FAQ

GENERAL FAQ
  • WILL YOUR PROPOSED PROJECT REQUIRE ANY ZONING CHANGES?
    Yes. Pursuant to the PPA/EEA application submittal, the project proposes zoning modifications to allow for mixed-use in this predominantly residential project, including:
    1. Ground floor retail and a five-foot height increase above the 40’ height limit along California Street;
    2. One and two floors of additional residential height above the existing building’s height at the center of the site to create more open space on the southern and western portions of the site and;
    3. Public parking spaces that exceed the maximum allowable parking spaces for each of the residential, retail, and commercial uses. These parking requests are subject to City approval.
  • HOW TALL ARE THE BUILDINGS?

    With the exception of the buildings along California Street, all new construction around the project perimeter will be 40 feet tall. On California Street, the proposed height of the new buildings is proposed at 45 feet to allow for viable and gracious ground floor retail.

    On the renovation of Existing Building in the center of the site, we are proposing to add one and two set-back stories, respectively, above the existing elevation of the mechanical floors on Center A and Center B. This equates to 80’ and 92’ as compared to the existing 68.5’ height. It should be noted that the ground where these buildings are being measured is approximately 34’ below the upper grade of the site so these heights would be 46’ and 58’ as measured from the site’s Euclid/Masonic corner (for reference).

    All building heights are measured per Section 260 of the Planning Code.

  • WILL THESE HOMES BE FOR SALE OR FOR RENT?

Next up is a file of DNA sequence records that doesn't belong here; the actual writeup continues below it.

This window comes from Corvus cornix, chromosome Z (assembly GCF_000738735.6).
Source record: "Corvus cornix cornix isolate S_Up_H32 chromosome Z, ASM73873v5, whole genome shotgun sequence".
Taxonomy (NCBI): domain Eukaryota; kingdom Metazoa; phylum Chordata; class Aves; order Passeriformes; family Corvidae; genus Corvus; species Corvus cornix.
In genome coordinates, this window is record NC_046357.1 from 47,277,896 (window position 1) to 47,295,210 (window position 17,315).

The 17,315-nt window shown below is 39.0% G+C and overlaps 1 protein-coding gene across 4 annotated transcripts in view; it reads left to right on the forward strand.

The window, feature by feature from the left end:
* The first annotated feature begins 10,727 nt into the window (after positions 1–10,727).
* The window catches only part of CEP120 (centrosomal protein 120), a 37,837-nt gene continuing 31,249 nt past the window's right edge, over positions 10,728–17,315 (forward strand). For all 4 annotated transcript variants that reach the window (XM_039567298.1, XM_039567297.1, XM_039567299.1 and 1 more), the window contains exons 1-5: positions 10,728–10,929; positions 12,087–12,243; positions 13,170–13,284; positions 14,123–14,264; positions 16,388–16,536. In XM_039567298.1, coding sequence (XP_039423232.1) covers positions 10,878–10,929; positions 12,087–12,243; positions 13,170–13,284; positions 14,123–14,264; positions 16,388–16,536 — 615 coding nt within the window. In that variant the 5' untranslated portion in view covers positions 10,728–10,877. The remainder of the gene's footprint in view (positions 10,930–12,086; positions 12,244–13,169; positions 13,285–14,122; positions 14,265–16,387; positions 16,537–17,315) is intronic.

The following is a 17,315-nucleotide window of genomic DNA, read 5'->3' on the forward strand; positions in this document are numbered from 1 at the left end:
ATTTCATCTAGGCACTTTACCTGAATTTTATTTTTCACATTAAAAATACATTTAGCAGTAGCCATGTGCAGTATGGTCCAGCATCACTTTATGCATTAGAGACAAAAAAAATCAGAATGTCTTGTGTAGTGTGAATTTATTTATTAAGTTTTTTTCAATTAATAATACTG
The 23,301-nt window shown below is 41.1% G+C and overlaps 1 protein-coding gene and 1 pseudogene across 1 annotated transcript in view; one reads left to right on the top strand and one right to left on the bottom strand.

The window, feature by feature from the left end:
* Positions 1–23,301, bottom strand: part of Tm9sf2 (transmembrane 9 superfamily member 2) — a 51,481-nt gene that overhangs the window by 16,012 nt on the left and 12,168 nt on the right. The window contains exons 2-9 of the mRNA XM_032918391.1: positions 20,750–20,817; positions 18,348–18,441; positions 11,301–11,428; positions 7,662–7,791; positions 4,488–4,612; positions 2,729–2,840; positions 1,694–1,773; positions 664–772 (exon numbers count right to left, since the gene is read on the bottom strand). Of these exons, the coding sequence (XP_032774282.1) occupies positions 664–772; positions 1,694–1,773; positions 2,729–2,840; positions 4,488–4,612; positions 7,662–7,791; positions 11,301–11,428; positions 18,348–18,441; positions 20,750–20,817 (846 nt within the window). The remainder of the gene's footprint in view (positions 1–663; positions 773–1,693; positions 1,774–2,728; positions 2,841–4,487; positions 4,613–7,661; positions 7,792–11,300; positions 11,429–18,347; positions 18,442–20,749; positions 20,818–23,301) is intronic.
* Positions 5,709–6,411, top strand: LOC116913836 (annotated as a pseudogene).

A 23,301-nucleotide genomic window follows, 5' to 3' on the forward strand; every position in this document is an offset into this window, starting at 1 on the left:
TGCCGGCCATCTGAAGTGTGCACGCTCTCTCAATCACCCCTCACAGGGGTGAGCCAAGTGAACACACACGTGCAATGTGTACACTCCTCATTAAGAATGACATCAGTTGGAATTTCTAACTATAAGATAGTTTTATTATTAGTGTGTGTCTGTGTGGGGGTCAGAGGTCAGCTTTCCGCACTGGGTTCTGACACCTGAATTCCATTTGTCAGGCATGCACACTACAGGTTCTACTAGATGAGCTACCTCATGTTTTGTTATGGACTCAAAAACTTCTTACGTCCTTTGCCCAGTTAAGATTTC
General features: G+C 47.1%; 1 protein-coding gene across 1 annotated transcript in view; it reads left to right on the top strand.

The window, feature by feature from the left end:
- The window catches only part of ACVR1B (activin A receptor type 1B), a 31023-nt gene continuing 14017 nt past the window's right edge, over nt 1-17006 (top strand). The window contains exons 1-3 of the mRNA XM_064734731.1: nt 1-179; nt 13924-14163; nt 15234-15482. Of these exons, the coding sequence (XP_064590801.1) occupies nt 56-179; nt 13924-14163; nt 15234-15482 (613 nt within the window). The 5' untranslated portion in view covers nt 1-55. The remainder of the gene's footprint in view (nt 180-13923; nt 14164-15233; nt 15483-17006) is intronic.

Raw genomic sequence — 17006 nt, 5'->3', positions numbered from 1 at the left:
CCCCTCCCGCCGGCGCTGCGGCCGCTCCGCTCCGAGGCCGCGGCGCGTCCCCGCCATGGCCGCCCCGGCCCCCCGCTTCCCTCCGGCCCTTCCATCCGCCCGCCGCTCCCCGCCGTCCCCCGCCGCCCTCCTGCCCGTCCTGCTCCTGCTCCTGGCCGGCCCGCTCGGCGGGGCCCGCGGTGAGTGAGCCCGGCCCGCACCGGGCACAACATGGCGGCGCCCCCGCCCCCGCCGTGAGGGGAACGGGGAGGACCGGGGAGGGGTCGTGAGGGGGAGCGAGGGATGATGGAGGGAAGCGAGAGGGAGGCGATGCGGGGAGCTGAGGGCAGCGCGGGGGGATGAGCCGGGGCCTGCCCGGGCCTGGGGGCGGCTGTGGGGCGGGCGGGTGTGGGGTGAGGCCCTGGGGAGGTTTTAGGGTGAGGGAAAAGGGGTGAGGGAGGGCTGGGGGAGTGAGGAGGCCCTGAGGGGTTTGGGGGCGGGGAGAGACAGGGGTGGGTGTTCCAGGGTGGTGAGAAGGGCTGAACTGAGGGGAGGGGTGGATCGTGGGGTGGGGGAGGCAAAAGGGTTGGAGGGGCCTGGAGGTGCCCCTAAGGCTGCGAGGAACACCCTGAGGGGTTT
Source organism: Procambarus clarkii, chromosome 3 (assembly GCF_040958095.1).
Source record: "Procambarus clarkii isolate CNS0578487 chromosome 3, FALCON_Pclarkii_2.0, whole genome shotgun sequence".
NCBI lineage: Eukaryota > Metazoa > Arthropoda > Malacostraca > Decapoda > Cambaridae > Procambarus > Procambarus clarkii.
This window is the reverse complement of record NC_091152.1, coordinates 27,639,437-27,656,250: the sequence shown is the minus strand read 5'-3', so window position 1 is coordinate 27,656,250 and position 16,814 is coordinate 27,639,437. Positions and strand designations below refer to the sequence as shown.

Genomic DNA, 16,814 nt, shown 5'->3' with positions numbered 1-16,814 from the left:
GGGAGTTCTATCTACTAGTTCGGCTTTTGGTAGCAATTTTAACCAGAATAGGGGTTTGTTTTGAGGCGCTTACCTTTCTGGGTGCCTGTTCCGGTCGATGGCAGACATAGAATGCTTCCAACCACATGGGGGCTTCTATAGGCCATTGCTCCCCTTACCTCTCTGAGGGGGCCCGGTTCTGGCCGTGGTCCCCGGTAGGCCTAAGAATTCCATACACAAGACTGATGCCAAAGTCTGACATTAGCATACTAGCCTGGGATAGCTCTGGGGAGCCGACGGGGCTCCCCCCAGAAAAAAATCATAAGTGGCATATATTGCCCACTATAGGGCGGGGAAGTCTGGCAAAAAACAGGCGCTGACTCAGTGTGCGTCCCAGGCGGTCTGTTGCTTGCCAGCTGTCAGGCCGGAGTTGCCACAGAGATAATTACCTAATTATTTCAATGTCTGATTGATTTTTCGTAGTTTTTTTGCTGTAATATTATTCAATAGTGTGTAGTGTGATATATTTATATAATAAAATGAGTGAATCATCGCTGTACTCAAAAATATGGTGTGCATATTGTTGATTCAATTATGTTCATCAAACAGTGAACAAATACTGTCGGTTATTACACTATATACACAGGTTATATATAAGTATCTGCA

The entire project is planned to be condominium mapped as for-sale. However, the final decision about how much, if any, will be for sale will be based upon a number of factors including market conditions, financial feasibility, and affordable housing.

  • WHAT PERCENTAGE OF THE PROJECT WILL BE DEDICATED TO AFFORDABLE HOUSING?

    We are working with the Mayor’s Office of Housing, the Planning Department, the Board of Supervisors and the community to best understand the area needs and desires with respect to our affordability requirement. The City has a number of options to satisfy the affordable housing requirement including on-site, off-site, in-lieu fees, and land dedication. There are also varied levels of affordability that can be incorporated including low and middle income and seniors. We anticipate presenting a proposal later in our entitlement process after we have gathered feedback and the project description and unit mix is established. The project team intends to meet or exceed the City requirement of 18% affordability.

  • WHO ARE THE POTENTIAL RETAILERS? ARE THEY “BIG-BOX?”

    We do not have any specific retailers for the project. When the time is right to commence seeking tenants, we will work with the neighborhood and the local merchants to determine the ideal uses for the neighborhood. Our goal will be to attract a mix of local serving retail to complement the retail uses that are already available in the neighborhood. All of our planned spaces are envisioned to be compatible with small businesses and could easily average approximately 2,000 square feet, similar to the Laurel Village shopping center. Our largest space is approximately 6,600 square feet and is further divisible. By comparison, Bryans is approximately 8,000 square feet and Cal-Mart is approximately 11,000 square feet. No big-box retailers would fit in this small scale retail space nor would we lease to any big boxes.

  • WILL THERE BE ON-SITE PARKING? HOW MANY BELOW GRADE PARKING SPACES WILL THERE BE?

    Yes. We have requested 823 parking spots. We have requested the City maximum allowable under the zoning, plus an additional 60 parking spaces that would be available for paid public parking. These parking requests are subject to City approval.

  • WILL THERE BE ONE GARAGE ENTRANCE FOR THE ENTIRE DEVELOPMENT SITE, OR WILL THERE BE MULTIPLE? WHERE WILL THE ENTRYWAY(S) BE? HOW WILL THIS IMPACT STREET TRAFFIC?